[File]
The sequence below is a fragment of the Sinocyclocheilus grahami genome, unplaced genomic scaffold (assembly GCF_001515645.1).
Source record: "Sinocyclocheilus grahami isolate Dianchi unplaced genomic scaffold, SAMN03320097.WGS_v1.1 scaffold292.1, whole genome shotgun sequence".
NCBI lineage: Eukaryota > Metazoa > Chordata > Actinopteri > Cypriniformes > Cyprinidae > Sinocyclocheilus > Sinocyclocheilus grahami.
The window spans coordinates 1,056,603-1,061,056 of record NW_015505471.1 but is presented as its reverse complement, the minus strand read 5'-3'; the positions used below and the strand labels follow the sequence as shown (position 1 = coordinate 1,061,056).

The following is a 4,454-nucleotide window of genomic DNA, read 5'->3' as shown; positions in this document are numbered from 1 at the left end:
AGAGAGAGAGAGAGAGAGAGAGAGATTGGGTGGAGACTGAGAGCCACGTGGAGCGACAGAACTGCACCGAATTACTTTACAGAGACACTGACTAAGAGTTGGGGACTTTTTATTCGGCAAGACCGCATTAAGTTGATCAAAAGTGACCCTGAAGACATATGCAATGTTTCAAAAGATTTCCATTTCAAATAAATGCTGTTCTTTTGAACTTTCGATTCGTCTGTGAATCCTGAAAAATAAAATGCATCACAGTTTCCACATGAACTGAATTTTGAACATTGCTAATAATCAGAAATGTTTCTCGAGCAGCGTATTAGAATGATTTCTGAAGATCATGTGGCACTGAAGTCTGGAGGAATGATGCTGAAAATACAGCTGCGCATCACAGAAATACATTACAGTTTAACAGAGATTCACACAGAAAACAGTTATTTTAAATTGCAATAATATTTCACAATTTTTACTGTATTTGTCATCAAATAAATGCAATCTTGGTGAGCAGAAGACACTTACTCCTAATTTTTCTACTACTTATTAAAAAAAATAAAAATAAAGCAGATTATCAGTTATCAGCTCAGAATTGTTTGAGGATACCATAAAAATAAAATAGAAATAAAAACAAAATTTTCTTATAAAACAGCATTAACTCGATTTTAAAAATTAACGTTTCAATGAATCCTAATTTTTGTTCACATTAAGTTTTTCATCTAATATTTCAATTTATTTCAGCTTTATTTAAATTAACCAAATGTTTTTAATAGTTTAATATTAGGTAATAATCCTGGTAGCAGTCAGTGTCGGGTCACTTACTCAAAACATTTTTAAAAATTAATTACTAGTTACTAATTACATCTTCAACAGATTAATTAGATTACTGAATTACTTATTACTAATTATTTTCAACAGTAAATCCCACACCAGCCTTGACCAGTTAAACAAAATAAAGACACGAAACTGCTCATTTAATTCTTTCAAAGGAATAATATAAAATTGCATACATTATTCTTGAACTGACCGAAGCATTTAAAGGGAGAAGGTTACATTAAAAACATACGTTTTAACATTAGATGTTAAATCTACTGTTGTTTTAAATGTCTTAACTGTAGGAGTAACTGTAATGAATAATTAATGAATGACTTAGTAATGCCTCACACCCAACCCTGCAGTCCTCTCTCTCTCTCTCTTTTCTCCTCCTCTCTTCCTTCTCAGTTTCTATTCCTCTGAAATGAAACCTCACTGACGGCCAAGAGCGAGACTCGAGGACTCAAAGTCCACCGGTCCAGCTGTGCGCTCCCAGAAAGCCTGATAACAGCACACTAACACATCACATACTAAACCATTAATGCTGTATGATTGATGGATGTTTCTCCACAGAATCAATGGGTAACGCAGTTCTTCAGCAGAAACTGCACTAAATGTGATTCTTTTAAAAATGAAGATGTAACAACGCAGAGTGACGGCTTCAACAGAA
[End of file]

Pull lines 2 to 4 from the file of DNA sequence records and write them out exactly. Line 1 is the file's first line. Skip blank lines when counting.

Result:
Source record: "Sinocyclocheilus grahami isolate Dianchi unplaced genomic scaffold, SAMN03320097.WGS_v1.1 scaffold292.1, whole genome shotgun sequence".
NCBI lineage: Eukaryota > Metazoa > Chordata > Actinopteri > Cypriniformes > Cyprinidae > Sinocyclocheilus > Sinocyclocheilus grahami.
The window spans coordinates 1,056,603-1,061,056 of record NW_015505471.1 but is presented as its reverse complement, the minus strand read 5'-3'; the positions used below and the strand labels follow the sequence as shown (position 1 = coordinate 1,061,056).